The UAE wants to ramp up, certainly. But does Saudi Arabia too? As the dominant power of OPEC, what Saudi Arabia wants it usually gets. The signals all along were that the Kingdom wanted to remain prudent. It is not that it cannot, there is about a million barrels per day of extra production capacity that Saudi Arabia can open up immediately but that it does not want to. Bringing those extra volume on means that spare capacity drops down to critical levels, eliminating options if extra crises emerge. One is already starting up again in Libya, where internal political discord for years has led to an on-off, stop-start rhythm in Libyan crude. If Saudi Arabia uses up all its spare capacity, oil prices could jump even higher if new emergencies emerge with no avenue to tackle them. That the Saudis have given in (slightly) must mean that political pressure is heating up. That the announcement was made at the OPEC+ meeting and not a summit between US and Saudi leaders must mean that a façade of independence must be maintained around the crucial decisions to raise supply quotas.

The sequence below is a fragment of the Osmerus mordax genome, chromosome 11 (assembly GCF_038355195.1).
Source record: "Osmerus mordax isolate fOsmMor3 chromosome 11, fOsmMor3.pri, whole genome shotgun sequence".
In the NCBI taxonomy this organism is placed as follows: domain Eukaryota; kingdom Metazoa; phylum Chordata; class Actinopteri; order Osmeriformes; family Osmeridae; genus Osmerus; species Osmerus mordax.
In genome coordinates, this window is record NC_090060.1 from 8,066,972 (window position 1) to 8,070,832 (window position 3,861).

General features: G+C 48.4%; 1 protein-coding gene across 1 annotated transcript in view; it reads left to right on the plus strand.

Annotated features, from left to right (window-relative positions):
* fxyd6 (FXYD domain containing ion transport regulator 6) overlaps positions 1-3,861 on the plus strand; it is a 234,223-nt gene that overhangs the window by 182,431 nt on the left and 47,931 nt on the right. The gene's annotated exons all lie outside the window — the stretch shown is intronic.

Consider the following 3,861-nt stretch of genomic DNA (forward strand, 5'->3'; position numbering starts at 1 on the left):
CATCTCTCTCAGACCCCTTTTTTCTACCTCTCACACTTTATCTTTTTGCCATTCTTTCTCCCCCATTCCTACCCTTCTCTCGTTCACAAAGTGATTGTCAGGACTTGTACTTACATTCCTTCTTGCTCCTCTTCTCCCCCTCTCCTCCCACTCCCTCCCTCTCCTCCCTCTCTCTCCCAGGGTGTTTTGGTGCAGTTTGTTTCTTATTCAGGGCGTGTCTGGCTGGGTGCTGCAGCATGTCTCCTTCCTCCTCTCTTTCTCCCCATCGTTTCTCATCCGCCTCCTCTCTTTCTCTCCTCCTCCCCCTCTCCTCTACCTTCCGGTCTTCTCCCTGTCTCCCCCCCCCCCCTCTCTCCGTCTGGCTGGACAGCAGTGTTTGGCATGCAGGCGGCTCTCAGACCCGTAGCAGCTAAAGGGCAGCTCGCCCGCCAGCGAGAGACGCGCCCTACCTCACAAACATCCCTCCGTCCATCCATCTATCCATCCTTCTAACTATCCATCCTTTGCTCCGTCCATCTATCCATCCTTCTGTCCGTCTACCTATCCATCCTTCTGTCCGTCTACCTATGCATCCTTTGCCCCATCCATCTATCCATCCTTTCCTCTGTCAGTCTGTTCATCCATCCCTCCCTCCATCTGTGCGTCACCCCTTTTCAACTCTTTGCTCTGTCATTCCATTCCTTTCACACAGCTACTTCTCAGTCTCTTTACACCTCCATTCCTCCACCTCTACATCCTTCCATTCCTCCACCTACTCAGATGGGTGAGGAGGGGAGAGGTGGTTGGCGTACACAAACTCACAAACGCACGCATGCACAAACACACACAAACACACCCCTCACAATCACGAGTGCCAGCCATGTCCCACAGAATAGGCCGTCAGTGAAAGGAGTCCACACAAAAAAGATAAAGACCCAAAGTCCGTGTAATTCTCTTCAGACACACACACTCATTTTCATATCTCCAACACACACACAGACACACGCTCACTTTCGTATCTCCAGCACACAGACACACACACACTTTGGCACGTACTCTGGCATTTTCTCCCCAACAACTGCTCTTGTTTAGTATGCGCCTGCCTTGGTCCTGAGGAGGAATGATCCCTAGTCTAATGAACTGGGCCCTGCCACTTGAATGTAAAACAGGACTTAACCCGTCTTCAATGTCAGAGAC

But that increase is not going to be enough, especially with Russia’s absence. Markets largely shrugged off the announcement, keeping Brent crude at US$120/b levels. Consumption is booming, as the world rushes to enjoy its first summer with a high degree of freedom since Covid-19 hit. Which is why global leaders are looking at other ways to tackle high energy prices and mitigate soaring inflation. In Germany, low-priced monthly public transport are intended to wean drivers off cars. In the UK, a windfall tax on energy companies should yield US$6 billion to be used for insulating consumers. And in the US, Joe Biden has been busy.